• Sports Medicine

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  • Hip

  • Knee

  • Shoulder

  • Foot & Ankle

Achilles Tendon Rupture

The Achilles tendon is a strong fibrous cord present behind the ankle that connects the calf muscles to the heel bone. It is used when you walk, run and jump. When the Achilles tendon becomes thin, weak, or if it is not used, it may be susceptible to injury or damage. Achilles tendon rupture occurs most often in middle-aged athletes participating in activities that involve running, pivoting and jumping. Sports that may cause Achilles rupture include tennis, racquetball, basketball and badminton.

Achiles Tendom

What are the symptoms of Achilles tendon rupture?

Achilles tendon rupture can cause severe pain in the back of your leg, swelling, stiffness, and difficulty to stand on tiptoe and push your leg while walking. A popping or snapping sound is heard when the injury occurs. You may also feel a gap or depression in the tendon, just above the heel bone.

How is Achilles tendon rupture diagnosed?

Your doctor diagnoses the rupture based on your symptoms, history of the injury and physical examination. Your doctor will gently squeeze the calf muscles. If the Achilles tendon is intact, there will be flexion movement of the foot. If it is ruptured, there will be no movement observed.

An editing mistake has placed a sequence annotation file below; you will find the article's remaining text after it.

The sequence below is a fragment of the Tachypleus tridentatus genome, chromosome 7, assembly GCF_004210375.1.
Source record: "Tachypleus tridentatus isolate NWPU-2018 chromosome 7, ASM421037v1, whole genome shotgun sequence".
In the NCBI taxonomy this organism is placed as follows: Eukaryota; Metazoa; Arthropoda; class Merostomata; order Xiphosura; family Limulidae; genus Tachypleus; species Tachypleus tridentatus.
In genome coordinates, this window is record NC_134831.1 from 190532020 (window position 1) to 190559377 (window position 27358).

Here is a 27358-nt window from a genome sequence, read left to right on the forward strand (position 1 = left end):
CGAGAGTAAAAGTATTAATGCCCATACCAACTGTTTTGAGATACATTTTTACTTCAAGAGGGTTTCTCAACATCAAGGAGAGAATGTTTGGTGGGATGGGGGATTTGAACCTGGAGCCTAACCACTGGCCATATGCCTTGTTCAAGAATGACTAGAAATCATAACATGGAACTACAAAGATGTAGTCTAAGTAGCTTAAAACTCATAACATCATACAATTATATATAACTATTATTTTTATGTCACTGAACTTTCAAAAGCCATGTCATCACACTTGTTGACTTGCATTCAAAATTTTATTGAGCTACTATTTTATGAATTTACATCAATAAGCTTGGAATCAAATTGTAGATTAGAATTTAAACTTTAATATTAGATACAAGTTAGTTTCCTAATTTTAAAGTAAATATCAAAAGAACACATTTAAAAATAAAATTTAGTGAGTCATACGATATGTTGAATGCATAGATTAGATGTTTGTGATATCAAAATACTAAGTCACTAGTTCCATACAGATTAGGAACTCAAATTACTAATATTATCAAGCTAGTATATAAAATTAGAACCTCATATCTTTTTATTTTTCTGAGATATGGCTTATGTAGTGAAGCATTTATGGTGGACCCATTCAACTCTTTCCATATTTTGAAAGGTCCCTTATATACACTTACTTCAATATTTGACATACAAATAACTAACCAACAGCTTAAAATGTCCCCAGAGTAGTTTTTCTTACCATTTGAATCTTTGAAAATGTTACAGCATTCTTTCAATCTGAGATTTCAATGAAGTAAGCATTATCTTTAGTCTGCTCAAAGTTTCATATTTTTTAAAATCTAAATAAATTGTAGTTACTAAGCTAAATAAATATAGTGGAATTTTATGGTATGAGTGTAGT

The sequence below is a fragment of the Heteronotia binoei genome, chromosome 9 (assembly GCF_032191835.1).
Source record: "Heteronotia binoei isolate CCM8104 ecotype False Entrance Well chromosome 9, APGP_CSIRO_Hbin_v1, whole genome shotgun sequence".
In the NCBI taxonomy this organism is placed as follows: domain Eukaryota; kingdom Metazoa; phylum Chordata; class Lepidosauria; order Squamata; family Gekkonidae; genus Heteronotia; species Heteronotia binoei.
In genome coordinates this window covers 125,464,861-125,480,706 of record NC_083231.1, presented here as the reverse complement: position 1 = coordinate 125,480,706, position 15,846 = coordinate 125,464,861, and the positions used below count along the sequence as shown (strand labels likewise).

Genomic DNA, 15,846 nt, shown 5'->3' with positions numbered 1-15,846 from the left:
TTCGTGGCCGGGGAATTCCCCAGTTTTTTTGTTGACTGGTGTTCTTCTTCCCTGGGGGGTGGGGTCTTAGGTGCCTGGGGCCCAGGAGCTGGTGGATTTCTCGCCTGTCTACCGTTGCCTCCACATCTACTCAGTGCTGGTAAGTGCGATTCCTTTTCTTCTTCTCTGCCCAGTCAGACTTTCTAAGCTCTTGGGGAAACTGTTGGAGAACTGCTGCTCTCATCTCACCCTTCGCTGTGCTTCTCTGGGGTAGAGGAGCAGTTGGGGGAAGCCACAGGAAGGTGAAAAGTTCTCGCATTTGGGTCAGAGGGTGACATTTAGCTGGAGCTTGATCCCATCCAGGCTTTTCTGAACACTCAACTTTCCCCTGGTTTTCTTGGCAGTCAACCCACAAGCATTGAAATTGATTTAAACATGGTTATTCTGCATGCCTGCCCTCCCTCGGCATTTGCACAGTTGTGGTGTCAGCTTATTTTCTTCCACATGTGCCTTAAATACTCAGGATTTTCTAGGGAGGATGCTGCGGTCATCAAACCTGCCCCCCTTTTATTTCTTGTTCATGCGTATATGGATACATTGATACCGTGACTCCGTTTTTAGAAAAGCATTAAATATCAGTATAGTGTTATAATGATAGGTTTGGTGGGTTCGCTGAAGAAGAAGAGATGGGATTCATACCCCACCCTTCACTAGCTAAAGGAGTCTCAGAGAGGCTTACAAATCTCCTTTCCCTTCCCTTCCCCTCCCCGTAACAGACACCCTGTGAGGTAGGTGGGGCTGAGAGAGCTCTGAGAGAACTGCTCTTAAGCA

What are the treatment options?

Achilles tendon rupture can be treated using non-surgical or surgical methods. Non-surgical treatment involves wearing a cast or special brace to bring the tendon back to its normal length. Along with a cast or brace, physical therapy may be recommended to improve the strength and flexibility of the leg muscles and Achilles tendon.

Achiles Tendom

How can you prevent an Achilles tendon injury?

To prevent an Achilles tendon injury, it is a good practice to perform stretching and warm-up exercises before participating in any activities, gradually increasing the intensity and length of time of activity. Muscle conditioning may help to strengthen the muscles in the body.

Professional Affiliations

  • Arthroscopy Association Of North America
  • Keystone Surgery Center
  • American Association orthoscopic Section
  • American Medical Association
  • American College Of Sports Medicine
  • Lexington  Medical Society